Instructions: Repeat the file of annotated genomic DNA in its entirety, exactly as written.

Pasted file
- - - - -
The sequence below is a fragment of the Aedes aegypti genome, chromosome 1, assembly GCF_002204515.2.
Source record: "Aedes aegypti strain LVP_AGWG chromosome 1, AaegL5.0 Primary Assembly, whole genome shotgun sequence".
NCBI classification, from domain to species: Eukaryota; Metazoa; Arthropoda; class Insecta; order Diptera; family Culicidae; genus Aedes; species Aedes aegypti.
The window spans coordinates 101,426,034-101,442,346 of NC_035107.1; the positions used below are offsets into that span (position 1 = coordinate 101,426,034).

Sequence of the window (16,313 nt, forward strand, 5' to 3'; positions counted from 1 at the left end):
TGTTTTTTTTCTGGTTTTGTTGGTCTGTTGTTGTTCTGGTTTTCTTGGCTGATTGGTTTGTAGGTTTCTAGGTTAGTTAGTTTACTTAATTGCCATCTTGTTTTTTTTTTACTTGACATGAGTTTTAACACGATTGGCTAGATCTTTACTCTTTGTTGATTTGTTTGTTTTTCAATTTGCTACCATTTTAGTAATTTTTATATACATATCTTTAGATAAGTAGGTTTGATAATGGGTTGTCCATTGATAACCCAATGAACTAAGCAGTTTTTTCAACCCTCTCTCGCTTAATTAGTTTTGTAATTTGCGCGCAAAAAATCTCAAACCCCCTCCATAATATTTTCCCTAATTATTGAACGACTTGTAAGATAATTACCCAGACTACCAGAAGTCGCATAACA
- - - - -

The sequence below is a fragment of the Aedes aegypti genome, chromosome 1, assembly GCF_002204515.2.
Source record: "Aedes aegypti strain LVP_AGWG chromosome 1, AaegL5.0 Primary Assembly, whole genome shotgun sequence".
NCBI classification, from domain to species: Eukaryota; Metazoa; Arthropoda; class Insecta; order Diptera; family Culicidae; genus Aedes; species Aedes aegypti.
The window spans coordinates 101,426,034-101,442,346 of NC_035107.1; the positions used below are offsets into that span (position 1 = coordinate 101,426,034).

Sequence of the window (16,313 nt, forward strand, 5' to 3'; positions counted from 1 at the left end):
TGTTTTTTTTCTGGTTTTGTTGGTCTGTTGTTGTTCTGGTTTTCTTGGCTGATTGGTTTGTAGGTTTCTAGGTTAGTTAGTTTACTTAATTGCCATCTTGTTTTTTTTTTACTTGACATGAGTTTTAACACGATTGGCTAGATCTTTACTCTTTGTTGATTTGTTTGTTTTTCAATTTGCTACCATTTTAGTAATTTTTATATACATATCTTTAGATAAGTAGGTTTGATAATGGGTTGTCCATTGATAACCCAATGAACTAAGCAGTTTTTTCAACCCTCTCTCGCTTAATTAGTTTTGTAATTTGCGCGCAAAAAATCTCAAACCCCCTCCATAATATTTTCCCTAATTATTGAACGACTTGTAAGATAATTACCCAGACTACCAGAAGTCGCATAACA